I just got a note from Erik den Breejen, who has a solo booth with DNA gallery at the Untitled Fair in Miami. He included a link to an interesting interview with Jon Lutz at at Daily Operation in which he talks about how he began using text in his paintings and his relationship to music. Here are a few excerpts.
I had been interested in using text for a very long time, but whenever I’d use it, it would come off like labeling, and wouldn’t integrate into the picture. About seven years ago, I started making drawings using a block for each word, with the letters occupying the negative space. I like that you call it an essential element, because I see the word block as a kind of cell that makes up the body of the painting. And of course, the origin of these words is song lyrics, which I’ve now started forming into images that have to do with the music in various ways....
I was making drawings of Kiss when I was five or six, then fantastical drum sets and stage setups in middle school. I started transcribing lyrics around then too, copying album covers, making images derived from lyrics. I think a lot of artists around my age have early work along these lines. Art school kind of taught me that these things weren’t serious art; that I should learn to respect things I didn’t understand, like Rothko, for instance. So I did. And for some time now I’ve been trying to merge the two....I often wonder how my paintings relate to fan art and how I feel about that. I got especially close to that when I did the Dylan portrait because it was such a recognizable image. I think art world context can help “legitimate” something as serious art, and there’s always the whole high/low thing, but for me, I am concerned with the history of painting and in dealing with space and color in a serious way. In the Neil painting, I’m trying to create atmosphere or space through shifts of color, rather than surface, which is kept relatively even. In others, the more thickly painted, opaque text sits on top of a very washy background to create space. I’m fascinated by the phenomenology of different material combinations like that. Once I’ve figured out the text I’m using, it becomes very much about all the painting decisions, and that’s what carries the process and keeps it interesting, because it can be pretty labor intensive....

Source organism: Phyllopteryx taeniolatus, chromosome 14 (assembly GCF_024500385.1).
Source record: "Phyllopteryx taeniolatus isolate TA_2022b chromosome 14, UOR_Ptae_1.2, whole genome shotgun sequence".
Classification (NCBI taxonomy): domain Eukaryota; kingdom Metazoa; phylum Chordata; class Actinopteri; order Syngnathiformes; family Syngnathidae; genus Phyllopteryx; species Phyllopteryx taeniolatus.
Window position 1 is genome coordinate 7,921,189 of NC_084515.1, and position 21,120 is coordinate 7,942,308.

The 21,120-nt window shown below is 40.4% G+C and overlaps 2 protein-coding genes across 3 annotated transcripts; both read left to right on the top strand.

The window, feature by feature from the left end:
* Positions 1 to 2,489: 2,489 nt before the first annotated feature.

Making our post-neo-faux-expressionist-pre-figurative-proto-conceptual heads spin
Jon Lutz and Jim Lee talk in the studio
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